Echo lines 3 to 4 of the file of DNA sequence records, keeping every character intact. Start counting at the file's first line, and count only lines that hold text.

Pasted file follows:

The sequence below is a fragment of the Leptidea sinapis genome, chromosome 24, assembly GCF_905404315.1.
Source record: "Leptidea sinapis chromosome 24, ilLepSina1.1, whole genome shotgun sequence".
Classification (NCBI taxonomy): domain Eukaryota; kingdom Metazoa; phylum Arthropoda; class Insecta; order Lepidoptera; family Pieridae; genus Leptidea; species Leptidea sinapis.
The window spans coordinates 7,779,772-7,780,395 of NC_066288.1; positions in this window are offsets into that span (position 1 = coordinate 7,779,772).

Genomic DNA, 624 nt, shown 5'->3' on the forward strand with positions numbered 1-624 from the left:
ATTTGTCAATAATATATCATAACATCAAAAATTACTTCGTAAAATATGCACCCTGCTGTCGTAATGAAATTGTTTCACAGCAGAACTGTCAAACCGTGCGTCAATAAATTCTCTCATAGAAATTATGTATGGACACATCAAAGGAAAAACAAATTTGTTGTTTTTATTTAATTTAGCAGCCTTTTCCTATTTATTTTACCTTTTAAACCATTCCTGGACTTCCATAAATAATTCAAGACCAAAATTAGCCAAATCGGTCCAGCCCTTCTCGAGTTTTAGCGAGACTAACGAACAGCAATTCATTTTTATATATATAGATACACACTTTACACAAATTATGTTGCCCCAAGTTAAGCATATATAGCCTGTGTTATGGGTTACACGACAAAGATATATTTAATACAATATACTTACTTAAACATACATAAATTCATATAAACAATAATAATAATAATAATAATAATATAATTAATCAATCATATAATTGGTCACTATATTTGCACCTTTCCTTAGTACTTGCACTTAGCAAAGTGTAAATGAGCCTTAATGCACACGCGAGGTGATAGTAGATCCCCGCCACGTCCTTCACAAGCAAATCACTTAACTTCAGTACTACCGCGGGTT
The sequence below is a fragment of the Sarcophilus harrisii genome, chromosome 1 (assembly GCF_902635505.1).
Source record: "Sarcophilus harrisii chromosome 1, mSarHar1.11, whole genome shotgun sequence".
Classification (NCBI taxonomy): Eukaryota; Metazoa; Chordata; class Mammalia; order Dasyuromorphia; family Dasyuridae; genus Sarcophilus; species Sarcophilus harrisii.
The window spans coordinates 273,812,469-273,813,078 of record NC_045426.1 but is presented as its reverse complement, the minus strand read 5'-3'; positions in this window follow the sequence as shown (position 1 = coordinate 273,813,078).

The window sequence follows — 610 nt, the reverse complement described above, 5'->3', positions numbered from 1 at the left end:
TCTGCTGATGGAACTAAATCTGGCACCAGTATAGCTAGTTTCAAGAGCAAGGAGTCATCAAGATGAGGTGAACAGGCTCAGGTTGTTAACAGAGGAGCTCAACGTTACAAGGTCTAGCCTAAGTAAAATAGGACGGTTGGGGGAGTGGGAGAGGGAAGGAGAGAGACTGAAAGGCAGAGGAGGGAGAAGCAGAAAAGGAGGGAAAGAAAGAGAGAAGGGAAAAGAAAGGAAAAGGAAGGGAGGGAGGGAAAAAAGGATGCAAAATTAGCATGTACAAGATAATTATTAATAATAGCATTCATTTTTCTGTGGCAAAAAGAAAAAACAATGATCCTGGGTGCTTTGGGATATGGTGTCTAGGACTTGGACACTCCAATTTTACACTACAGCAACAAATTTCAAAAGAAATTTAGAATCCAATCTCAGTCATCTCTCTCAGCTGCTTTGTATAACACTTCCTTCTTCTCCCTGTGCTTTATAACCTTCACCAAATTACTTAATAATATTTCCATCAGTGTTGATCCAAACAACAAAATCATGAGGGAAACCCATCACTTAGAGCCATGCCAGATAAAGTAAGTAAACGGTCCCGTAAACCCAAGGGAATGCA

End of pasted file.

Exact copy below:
Classification (NCBI taxonomy): domain Eukaryota; kingdom Metazoa; phylum Arthropoda; class Insecta; order Lepidoptera; family Pieridae; genus Leptidea; species Leptidea sinapis.
The window spans coordinates 7,779,772-7,780,395 of NC_066288.1; positions in this window are offsets into that span (position 1 = coordinate 7,779,772).